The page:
Plaintiff claims that Policy #34 is an unconstitutional prior restraint on free speech that is “impermissibly vague and overbroad.” (Dkt. #1 Pg. ID 13.) He claims that Policy #34 “attempts to unlawfully limit and restrain employees from exercising their First Amendment free speech and association rights.” (Id.)

         Federal courts lack jurisdiction where there is no “case” or “controversy” within the meaning of Article III of the Constitution. Lujan v. Defenders of Wildlife, 504 U.S. 555, 560 (1992). “[S]tanding is an essential and unchanging part of the case-or-controversy requirement of Article III.” Id. The party invoking federal court jurisdiction bears the burden to establish that standing exists. Id. at 561. On a motion for summary judgment, the party invoking jurisdiction must come forward with concrete evidence- not “mere allegations”-to prove standing. McKay v. Federspiel, 823 F.3d 862, 867 (6th Cir. 2016).

         Standing requires proof of three elements. First, the plaintiff must have suffered an “injury in fact”: violation of a legally-protected interest that is both (a) concrete and particularized and (b) “actual or imminent, not conjectural or hypothetical.” Lujan, 504 U.S. at 560 (internal quotations omitted). Second, there must be some causal connection between the injury and the complained-of conduct. Id. Third, “it must be likely, as opposed to merely speculative, that the injury will be redressed by a favorable decision.” Id. (internal quotations omitted).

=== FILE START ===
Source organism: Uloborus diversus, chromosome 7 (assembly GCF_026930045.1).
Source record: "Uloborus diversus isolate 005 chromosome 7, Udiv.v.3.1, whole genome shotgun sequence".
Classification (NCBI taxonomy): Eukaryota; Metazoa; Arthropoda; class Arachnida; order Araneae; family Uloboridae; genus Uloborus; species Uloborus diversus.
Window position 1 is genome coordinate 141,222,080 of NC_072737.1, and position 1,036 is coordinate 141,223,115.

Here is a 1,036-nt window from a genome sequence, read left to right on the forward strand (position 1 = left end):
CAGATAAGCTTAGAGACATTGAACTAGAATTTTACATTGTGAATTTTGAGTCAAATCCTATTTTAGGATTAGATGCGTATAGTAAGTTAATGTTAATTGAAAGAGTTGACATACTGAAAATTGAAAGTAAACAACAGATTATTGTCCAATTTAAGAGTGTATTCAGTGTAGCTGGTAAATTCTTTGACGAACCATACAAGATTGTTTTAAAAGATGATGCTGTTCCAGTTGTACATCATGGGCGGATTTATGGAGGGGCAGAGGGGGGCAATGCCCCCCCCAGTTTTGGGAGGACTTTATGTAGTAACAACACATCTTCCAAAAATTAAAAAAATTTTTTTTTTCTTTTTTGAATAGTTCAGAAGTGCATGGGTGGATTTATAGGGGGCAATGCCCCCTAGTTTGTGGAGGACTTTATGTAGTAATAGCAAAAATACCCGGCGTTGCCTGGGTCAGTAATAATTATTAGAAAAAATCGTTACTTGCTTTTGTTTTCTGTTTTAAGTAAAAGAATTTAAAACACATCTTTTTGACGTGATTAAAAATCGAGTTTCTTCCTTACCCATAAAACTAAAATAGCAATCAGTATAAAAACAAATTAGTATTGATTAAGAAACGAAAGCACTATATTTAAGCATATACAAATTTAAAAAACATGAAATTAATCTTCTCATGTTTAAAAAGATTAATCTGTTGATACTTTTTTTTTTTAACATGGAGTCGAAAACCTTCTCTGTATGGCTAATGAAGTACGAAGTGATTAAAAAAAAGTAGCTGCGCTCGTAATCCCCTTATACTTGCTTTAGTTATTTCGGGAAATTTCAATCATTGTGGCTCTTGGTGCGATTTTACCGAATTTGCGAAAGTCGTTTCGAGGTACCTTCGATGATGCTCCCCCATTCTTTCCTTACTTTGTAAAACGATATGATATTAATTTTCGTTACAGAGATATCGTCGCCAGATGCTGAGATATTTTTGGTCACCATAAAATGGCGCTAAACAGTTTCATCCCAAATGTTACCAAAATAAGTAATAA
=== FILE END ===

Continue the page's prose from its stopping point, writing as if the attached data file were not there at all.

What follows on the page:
Where a plaintiff challenges the constitutionality of a law, he need not always prove that the law was enforced against him. See Steffel v. Thompson, 415 U.S. 452, 459 (1974) (holding that it was unnecessary for the plaintiff to “first expose himself to actual arrest or prosecution to be entitled to challenge a statute that he claims deters the exercise of his constitutional rights.”). Rather, federal courts may conduct a “pre-enforcement” review of a law where circumstances “render the threatened enforcement sufficiently imminent.” Susan B. Anthony List v. Driehaus, __ U.S. __, 134 S.Ct. 2334, 2342 (2014). “Specifically, . . . a plaintiff satisfies the injury-in-fact requirement where he alleges ‘an intention to engage in a course of conduct arguably affected with a constitutional interest, but proscribed by a statute, and there exists a credible threat of prosecution thereunder.'” Id. (quoting Babbitt v. Farm Workers, 442 U.S. 289, 298 (1979)). Each of these allegations-intent to engage in conduct affected with a constitutional interest, proscription by statute, and threat of prosecution-is analyzed separately. See, e.g., id. at 2343-47; McKay v. Federspiel, 823 F.3d 862, 868 (6th Cir. 2016); Kiser v. Reitz, 765 F.3d 601, 608-10 (6th Cir. 2014).